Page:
The envelope minimization problem for a term-by-document (or hypertext) matrix can be formulated and solved in purely symbolic terms by reordering vertices in a suitable graph representation of the matrix. The graph methods we describe in this section are based on reorderings for sparse symmetric matrices for Cholesky factorization.
Perhaps the most widely used envelope minimization method for symmetric sparse matrices is the Reverse Cuthill-McKee (RCM) method of Alan George [Geo71] which is applied to the graph of the matrix. For an symmetric matrix B, the graph is undirected with n vertices each corresponding to a row or column and edges corresponding to each nonzero, i.e. iff . The RCM method generates a new labeling or ordering of the rows and columns of B. Observe that if , , row u has been labeled, but rows v and z have not, then, to minimize the bandwidth of row u, v should be numbered as soon as possible. Furthermore, to minimize the bandwidth of row z, z should also be numbered as soon as possible after u and v. In terms of , notice that z is adjacent to v which is in turn adjacent to u. The RCM method makes use of this observation. The main step involves a modified breadth first search (level search) from a designated starting vertex; the modification to breadth first search is that neighbors of a given vertex are explored in increasing order of degree. The RCM numbering is obtained by reversing the breadth first search numbering, i.e., if vertex u is the i-th vertex to be explored then its RCM labeling is n-i+1. This reversal was shown to produce a better envelope [LS76]. The choice of the starting vertex is very significant and a peripheral vertex is desired. The implementation of of RCM [GL81] uses an approximation to a peripheral vertex by choosing a vertex of high eccentricity, i.e., a vertex whose distance to some other vertex in the graph is close to the maximum distance between any two vertices in the graph.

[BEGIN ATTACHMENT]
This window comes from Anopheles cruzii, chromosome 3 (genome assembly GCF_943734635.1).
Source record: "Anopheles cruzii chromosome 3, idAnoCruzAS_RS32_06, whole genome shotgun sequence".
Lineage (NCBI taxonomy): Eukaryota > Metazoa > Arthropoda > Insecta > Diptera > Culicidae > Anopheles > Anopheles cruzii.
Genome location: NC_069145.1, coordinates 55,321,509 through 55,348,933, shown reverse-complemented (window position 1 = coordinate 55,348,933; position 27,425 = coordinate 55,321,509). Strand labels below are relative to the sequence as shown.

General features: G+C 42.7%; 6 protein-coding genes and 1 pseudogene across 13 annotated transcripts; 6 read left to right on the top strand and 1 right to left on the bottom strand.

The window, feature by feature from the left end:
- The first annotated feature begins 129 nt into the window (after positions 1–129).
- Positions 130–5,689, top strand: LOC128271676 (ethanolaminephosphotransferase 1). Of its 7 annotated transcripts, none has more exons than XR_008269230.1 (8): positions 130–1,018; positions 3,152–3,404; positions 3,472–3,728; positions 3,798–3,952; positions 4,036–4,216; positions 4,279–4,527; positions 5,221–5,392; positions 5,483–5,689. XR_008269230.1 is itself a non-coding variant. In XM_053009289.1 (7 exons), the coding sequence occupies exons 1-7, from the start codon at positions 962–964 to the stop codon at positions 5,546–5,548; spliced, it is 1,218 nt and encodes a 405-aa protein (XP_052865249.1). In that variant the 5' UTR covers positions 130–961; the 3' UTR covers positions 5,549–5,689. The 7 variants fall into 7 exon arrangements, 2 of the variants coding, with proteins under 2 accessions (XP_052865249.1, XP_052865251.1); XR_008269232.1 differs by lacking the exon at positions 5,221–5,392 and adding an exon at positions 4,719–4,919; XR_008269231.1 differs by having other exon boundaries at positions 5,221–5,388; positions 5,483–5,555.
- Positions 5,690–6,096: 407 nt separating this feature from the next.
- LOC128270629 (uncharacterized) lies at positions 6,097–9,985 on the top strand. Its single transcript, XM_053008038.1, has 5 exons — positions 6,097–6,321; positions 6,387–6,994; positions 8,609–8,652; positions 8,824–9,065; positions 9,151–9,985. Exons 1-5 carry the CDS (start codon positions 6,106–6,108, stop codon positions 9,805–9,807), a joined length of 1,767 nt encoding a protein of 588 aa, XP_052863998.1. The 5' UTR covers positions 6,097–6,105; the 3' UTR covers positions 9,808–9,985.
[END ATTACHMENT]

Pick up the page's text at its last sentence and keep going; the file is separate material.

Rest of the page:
For nonsymmetric overdetermined hypertext matrices, bipartite graphs provide a natural extension of the graph model for symmetric matrices. For the hypertext matrix A, the associated undirected bipartite graph is denoted by and has m row vertices and n column vertices. The row vertices are labeled and the column vertices are labeled . The graph has an edge between row vertex and column vertex c for each . To compute reorderings of A we apply RCM to H but we maintain two distinct numbering sequences during modified breadth first search: one for the row vertices and another for the column vertices. We obtain the final reordering by reversing each of these sequences. For example, if is a row (column) vertex numbered (l) during the search, then it is given the final number (n-l+1). Figure 2 illustrates the main step in RCM for the term-by-document matrix from Section 2.2 and Table 5 shows the reordered matrix.
The complexity of the RCM for ordering H is proportional to the product of the maximum degree of any vertex in H and the total number of edges (nonzeroes in the matrix A). For hypertext matrices with small maximum degree, the method would be extremely fast. The strength of the method is its low time complexity but it does suffer from certain drawbacks. The heuristic for finding the starting vertex is influenced by the initial numbering of vertices and so the quality of the reordering can vary slightly for the same problem for different initial numberings. Next, the overall method does not accommodate dense rows (e.g., a common link used in every document), and if a row has a significantly large number of nonzeroes it might be best to process it separately; i.e., extract the dense rows, reorder the remaining matrix and augment it by the dense rows (or common links) numbered last.